- Escapa, Marta & Gutierrez, Maria Jose, 1997. "Distribution of Potential Gains from International Environmental Agreements: The Case of the Greenhouse Effect," Journal of Environmental Economics and Management, Elsevier, vol. 33(1), pages 1-16, May.
- John P. Weyant, 1993. "Costs of Reducing Global Carbon Emissions," Journal of Economic Perspectives, American Economic Association, vol. 7(4), pages 27-46, Fall.
- Tol, Richard S. J., 1996. "The damage costs of climate change towards a dynamic representation," Ecological Economics, Elsevier, vol. 19(1), pages 67-90, October.
- Barrett, Scott, 1994. "Self-Enforcing International Environmental Agreements," Oxford Economic Papers, Oxford University Press, vol. 46(0), pages 878-94, Supplemen.
- Eyckmans Johan & van Steenberghe Vincent & Van Regemorter Denise, .
"Is Kyoto Fatally Flawed? An Analysis with MacGEM,"
- Johan Eyckmans & Denise Van Regemorter & Vincent van Steenberghe, 2001. "Is Kyoto fatally flawed? An analysis with MacGEM," Energy, Transport and Environment Working Papers Series ete0118, Katholieke Universiteit Leuven, Centrum voor Economische Studiën, Energy, Transport and Environment.
- Bohm Peter, 1993. "Incomplete International Cooperation to Reduce CO2 Emissions: Alternative Policies," Journal of Environmental Economics and Management, Elsevier, vol. 24(3), pages 258-271, May.
- Christoph Bohringer, 2002. "Climate Politics from Kyoto to Bonn: From Little to Nothing?," The Energy Journal, International Association for Energy Economics, vol. 0(Number 2), pages 51-71.
- Richard Tol, 2002. "Estimates of the Damage Costs of Climate Change, Part II. Dynamic Estimates," Environmental & Resource Economics, European Association of Environmental and Resource Economists, vol. 21(2), pages 135-160, February.
- Alan S. Manne & Richard G. Richels, 1999. "The Kyoto Protocol: A Cost-Effective Strategy for Meeting Environmental Objectives?," The Energy Journal, International Association for Energy Economics, vol. 0(Special I), pages 1-23.
- Goulder, Lawrence H. & Schneider, Stephen H., 1999. "Induced technological change and the attractiveness of CO2 abatement policies," Resource and Energy Economics, Elsevier, vol. 21(3-4), pages 211-253, August.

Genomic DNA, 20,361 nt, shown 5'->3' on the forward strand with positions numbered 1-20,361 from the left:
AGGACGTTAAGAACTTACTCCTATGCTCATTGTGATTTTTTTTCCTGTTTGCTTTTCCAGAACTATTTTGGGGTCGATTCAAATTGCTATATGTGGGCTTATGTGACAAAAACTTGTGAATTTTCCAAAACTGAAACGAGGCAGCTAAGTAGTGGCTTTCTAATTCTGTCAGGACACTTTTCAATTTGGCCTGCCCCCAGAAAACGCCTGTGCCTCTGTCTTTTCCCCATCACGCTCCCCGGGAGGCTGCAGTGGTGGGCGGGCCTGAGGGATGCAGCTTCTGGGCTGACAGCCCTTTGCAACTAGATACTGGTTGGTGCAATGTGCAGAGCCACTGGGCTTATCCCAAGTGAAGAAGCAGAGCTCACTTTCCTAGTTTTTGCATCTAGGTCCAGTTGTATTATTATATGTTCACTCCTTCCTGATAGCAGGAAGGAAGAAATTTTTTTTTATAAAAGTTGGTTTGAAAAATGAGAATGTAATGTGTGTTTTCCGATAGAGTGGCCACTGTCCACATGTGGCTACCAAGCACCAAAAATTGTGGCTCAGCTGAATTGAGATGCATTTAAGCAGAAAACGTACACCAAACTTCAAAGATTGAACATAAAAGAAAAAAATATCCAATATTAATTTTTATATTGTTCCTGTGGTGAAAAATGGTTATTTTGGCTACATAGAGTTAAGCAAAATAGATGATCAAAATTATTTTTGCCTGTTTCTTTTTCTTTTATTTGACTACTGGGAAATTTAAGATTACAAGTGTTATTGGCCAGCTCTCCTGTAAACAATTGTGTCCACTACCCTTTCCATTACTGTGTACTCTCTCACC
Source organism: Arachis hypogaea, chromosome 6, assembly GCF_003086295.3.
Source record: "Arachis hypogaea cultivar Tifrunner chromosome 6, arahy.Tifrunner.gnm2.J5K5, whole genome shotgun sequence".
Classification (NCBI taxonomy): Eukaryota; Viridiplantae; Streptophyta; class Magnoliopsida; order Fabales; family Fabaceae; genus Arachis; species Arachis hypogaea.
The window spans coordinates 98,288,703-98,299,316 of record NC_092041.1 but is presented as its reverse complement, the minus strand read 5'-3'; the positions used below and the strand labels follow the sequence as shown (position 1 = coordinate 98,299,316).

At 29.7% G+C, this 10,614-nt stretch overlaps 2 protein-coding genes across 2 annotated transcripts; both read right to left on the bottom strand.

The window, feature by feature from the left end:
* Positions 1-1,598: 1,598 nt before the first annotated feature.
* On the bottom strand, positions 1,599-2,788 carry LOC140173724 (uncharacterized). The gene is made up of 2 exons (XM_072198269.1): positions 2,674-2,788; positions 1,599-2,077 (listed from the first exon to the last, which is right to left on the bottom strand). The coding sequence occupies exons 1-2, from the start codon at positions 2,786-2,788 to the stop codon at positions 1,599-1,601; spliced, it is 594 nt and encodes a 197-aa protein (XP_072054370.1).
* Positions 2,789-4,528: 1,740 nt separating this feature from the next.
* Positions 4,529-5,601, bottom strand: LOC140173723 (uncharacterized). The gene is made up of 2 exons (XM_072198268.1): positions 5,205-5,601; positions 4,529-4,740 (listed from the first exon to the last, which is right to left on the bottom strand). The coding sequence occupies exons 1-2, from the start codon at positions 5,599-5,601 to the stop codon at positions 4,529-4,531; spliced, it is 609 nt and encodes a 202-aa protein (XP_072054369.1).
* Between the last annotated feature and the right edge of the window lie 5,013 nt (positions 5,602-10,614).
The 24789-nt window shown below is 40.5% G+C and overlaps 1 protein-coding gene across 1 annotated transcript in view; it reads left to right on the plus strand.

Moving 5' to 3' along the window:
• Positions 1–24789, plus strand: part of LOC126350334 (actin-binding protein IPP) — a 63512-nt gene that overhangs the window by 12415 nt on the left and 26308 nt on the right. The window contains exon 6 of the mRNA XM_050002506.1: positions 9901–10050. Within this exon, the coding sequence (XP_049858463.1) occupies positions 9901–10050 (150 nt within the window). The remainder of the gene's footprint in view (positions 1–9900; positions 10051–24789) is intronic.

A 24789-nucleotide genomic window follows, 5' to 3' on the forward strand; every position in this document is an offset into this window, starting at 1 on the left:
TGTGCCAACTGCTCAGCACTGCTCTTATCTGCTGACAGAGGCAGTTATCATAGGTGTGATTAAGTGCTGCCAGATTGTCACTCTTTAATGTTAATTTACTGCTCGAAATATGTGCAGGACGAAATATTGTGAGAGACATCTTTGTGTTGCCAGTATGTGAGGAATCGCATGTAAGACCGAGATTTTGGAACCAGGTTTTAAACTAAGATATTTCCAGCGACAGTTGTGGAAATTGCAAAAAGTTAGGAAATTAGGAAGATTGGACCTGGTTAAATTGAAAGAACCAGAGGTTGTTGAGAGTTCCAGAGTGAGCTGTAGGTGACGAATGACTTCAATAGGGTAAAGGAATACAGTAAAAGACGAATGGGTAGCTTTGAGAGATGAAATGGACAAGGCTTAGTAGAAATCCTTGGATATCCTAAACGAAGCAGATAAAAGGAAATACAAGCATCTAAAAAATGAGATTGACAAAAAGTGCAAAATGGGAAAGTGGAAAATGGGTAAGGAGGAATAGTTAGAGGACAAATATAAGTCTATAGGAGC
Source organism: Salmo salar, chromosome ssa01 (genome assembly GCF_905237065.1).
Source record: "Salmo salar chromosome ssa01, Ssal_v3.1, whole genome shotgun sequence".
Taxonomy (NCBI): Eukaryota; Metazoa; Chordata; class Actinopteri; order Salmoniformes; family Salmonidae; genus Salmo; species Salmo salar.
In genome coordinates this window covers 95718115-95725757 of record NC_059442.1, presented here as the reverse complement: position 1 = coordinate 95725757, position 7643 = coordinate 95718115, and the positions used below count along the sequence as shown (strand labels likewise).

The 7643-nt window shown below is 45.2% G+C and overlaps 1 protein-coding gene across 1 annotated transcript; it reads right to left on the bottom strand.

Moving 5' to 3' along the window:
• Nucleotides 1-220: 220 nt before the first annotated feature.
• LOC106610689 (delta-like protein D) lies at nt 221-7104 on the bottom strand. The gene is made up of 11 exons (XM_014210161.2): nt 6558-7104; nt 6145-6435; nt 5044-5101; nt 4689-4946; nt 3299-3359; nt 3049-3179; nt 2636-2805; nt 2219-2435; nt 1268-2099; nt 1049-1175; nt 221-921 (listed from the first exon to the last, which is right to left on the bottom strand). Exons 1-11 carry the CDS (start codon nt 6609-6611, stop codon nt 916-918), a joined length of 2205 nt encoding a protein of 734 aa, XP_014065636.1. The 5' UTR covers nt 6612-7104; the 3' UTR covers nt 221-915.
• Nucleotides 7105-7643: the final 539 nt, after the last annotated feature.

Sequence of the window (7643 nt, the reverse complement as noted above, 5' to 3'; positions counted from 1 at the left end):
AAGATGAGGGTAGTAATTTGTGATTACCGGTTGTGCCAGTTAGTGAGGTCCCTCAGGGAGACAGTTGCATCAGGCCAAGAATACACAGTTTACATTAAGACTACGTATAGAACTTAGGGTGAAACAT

- Carraro, Carlo & Siniscalco, Domenico, 1992. "The international dimension of environmental policy," European Economic Review, Elsevier, vol. 36(2-3), pages 379-387, April.
- Minh Ha-Duong & Michael Grubb & Jean Charles Hourcade, 1997. "Influence of socioeconomic inertia and uncertainty on optimal CO2-emission abatement," Post-Print halshs-00002452, HAL.
- Richard Tol, 2002. "Estimates of the Damage Costs of Climate Change. Part 1: Benchmark Estimates," Environmental & Resource Economics, European Association of Environmental and Resource Economists, vol. 21(1), pages 47-73, January.
- Richels, Richard & Edmonds, Jae, 1995. "The economics of stabilizing atmospheric CO2 concentrations," Energy Policy, Elsevier, vol. 23(4-5), pages 373-378.
- Chen, Zhiqi, 1997. "Negotiating an Agreement on Global Warming: A Theoretical Analysis," Journal of Environmental Economics and Management, Elsevier, vol. 32(2), pages 170-188, February.
- Goulder, Lawrence H. & Mathai, Koshy, 2000. "Optimal CO2 Abatement in the Presence of Induced Technological Change," Journal of Environmental Economics and Management, Elsevier, vol. 39(1), pages 1-38, January.
- Anastasios Xepapadeas, 1995. "Managing the international commons: Resource use and pollution control," Environmental & Resource Economics, European Association of Environmental and Resource Economists, vol. 5(4), pages 375-391, June.
When requesting a correction, please mention this item's handle: RePEc:sgc:wpaper:14. See general information about how to correct material in RePEc.
For technical questions regarding this item, or to correct its authors, title, abstract, bibliographic or download information, contact: (Uwe Schneider)
If references are entirely missing, you can add them using this form.